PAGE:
‘Anti-trafficking Bill is merely anti sex-workers’

November 2, 2016

By Express News Service  |   Published: 06th October 2016 07:22 AM  |

Last Updated: 06th October 2016 09:05 AM

HYDERABAD: While the Ministry of Women and Child Development is currently working on the Ninth draft of the Trafficking of Persons (Prevention, Protection and Rehabilitation) Bill, 2016, a group of sex workers from Telangana, AP, Karnataka and Tamil Nadu were deliberating its provisions at a hotel in Hyderabad.

Over 50 women from various Sex Worker Collectives from across the state gathered to discuss how the bill, though drafted for the community’s benefit, does not help them in anyway. The day-long consultation was organised by the All India Network of Sex Workers (AINSW).

Jayammma, member of AINSW, who has been working with the community mainly in the prevention of second generation entry into the profession said, “The Bill has been drafted without consulting any of the community members. According to them, all sex workers are trafficked victims but there are a few of us who have taken up the profession because we have no other choice.”

Community members also pointed that trafficked victims are not just engaged in sex work but are forced into child labour, begging etc. “They are dangerous business but the bill focuses solely on sex workers,” she added.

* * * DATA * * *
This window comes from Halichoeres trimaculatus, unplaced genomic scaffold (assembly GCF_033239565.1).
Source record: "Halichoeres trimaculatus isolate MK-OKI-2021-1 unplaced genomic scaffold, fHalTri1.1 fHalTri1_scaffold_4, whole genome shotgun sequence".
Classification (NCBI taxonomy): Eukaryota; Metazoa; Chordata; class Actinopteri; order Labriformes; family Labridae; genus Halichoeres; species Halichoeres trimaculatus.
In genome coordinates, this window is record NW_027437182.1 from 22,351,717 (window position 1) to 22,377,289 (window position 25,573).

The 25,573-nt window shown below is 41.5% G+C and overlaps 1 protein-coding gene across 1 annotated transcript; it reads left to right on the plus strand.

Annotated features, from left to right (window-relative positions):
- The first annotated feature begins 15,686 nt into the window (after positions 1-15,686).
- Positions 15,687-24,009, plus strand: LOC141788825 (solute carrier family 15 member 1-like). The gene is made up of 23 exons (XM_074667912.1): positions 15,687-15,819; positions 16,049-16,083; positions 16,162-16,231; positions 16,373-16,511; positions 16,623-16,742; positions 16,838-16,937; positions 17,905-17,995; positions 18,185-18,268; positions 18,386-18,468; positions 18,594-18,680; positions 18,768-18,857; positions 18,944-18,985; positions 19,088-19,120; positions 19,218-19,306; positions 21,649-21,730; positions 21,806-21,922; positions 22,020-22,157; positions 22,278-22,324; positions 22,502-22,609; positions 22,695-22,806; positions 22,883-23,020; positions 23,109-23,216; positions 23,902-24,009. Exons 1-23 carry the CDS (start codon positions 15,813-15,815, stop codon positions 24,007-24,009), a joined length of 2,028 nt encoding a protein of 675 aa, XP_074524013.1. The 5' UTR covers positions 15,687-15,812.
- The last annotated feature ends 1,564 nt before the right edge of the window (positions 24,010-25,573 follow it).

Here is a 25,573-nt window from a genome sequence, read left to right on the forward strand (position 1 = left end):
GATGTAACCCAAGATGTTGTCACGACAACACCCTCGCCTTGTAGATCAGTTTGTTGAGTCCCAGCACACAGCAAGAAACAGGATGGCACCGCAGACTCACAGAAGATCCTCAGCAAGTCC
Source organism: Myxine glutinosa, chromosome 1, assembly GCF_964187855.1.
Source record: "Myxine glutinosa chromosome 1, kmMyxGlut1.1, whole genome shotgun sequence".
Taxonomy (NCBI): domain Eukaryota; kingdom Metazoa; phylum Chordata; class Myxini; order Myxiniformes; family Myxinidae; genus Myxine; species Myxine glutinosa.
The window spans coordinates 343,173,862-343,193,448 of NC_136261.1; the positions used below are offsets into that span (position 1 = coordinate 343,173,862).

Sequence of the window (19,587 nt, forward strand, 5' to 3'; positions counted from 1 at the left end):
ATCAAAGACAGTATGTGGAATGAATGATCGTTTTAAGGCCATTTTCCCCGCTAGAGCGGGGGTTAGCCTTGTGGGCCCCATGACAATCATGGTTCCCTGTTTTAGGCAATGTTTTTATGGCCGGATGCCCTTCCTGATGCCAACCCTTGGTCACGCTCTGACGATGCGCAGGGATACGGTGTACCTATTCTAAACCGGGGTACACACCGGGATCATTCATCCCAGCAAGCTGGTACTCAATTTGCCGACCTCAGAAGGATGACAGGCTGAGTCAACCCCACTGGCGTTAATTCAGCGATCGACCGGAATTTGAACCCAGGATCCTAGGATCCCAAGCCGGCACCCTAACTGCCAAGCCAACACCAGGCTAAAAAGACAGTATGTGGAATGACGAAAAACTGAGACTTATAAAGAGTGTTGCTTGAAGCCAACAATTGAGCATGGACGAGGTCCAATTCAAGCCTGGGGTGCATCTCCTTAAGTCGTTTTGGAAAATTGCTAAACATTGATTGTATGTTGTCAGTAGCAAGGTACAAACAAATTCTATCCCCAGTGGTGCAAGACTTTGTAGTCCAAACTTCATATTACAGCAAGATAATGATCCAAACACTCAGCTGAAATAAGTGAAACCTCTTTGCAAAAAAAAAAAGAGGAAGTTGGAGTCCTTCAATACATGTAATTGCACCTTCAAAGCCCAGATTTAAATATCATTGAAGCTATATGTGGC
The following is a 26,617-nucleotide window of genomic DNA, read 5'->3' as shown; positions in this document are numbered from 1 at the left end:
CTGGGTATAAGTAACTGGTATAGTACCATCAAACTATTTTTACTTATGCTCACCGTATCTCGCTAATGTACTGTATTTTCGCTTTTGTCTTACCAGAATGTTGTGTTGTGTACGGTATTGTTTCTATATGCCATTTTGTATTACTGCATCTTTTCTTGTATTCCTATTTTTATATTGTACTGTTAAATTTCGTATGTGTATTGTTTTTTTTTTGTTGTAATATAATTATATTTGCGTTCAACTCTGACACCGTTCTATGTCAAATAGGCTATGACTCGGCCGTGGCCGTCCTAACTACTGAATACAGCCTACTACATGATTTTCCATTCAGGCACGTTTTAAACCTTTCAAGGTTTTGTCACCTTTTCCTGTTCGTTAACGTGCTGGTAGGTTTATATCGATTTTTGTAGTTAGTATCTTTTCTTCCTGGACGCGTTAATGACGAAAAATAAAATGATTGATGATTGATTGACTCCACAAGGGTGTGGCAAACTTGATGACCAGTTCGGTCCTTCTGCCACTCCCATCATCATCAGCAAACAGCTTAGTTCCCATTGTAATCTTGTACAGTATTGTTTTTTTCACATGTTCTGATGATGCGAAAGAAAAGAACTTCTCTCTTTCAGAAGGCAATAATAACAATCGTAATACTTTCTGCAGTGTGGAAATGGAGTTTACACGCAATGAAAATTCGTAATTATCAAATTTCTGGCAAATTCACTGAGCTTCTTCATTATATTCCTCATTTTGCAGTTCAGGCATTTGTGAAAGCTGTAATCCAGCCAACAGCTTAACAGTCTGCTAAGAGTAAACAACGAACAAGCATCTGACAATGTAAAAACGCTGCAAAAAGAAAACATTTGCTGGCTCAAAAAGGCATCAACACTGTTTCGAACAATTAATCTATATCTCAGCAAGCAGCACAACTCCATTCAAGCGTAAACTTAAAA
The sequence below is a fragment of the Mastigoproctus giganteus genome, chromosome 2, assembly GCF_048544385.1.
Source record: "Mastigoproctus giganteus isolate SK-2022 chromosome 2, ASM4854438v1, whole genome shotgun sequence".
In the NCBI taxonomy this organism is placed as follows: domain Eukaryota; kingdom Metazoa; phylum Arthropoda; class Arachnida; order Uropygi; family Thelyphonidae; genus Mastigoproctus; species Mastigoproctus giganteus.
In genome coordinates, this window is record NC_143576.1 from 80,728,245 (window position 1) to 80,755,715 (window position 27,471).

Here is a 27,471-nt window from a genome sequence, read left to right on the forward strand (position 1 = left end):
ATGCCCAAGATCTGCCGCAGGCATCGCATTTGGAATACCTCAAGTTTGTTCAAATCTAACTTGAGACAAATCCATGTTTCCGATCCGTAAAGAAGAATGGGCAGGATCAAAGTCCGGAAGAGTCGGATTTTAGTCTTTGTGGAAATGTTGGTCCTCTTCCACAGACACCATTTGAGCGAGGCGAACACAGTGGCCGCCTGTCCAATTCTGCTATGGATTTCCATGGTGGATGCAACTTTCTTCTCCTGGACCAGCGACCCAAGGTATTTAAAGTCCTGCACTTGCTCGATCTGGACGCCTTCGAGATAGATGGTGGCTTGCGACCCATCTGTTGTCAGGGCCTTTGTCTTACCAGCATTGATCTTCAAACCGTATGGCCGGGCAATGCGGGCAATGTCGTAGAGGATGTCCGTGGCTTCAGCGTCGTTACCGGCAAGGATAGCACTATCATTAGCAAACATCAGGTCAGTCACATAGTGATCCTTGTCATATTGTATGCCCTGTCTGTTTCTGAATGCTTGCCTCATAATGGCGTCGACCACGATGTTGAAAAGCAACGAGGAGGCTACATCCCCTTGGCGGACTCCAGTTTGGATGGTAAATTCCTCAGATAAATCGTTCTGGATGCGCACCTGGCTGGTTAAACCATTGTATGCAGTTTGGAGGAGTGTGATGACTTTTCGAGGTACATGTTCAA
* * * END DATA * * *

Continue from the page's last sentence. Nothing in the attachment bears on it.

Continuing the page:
Chaitra, a trans sex worker from Karnataka, and member of Ashodaya, an organisation that works with trans persons and also sex workers, pointed that rehabilitation, which forms the major part of the bill, is not in favour of the community.

“We are not against the system but the provisions for rehabilitation is nothing but institutionalisation and victim detention. That does not serve a purpose. We want to work with the system, not just with regard to sex workers community, but also others,” said Chaitra.

The consultation was conducted in partnership with Crea, a human rights organisation, Centre for Advocacy and Research and Lawyers Collective.

Meanwhile, Tripti Tandon from the Lawyers Collective who was present to share details of the bill said, “It is funny that the government is seeking consultations from members of the corporate sector but not the community,” she said.

She also pointed to a provision in the bill that lists out places of exploitation. “It is loosely defined. If a group of sex workers are travelling in a bus, they will be considered as trafficked or likely to be trafficked,” she said.

Community members will hold a national level consultation in November, before the Winter Parliament Session.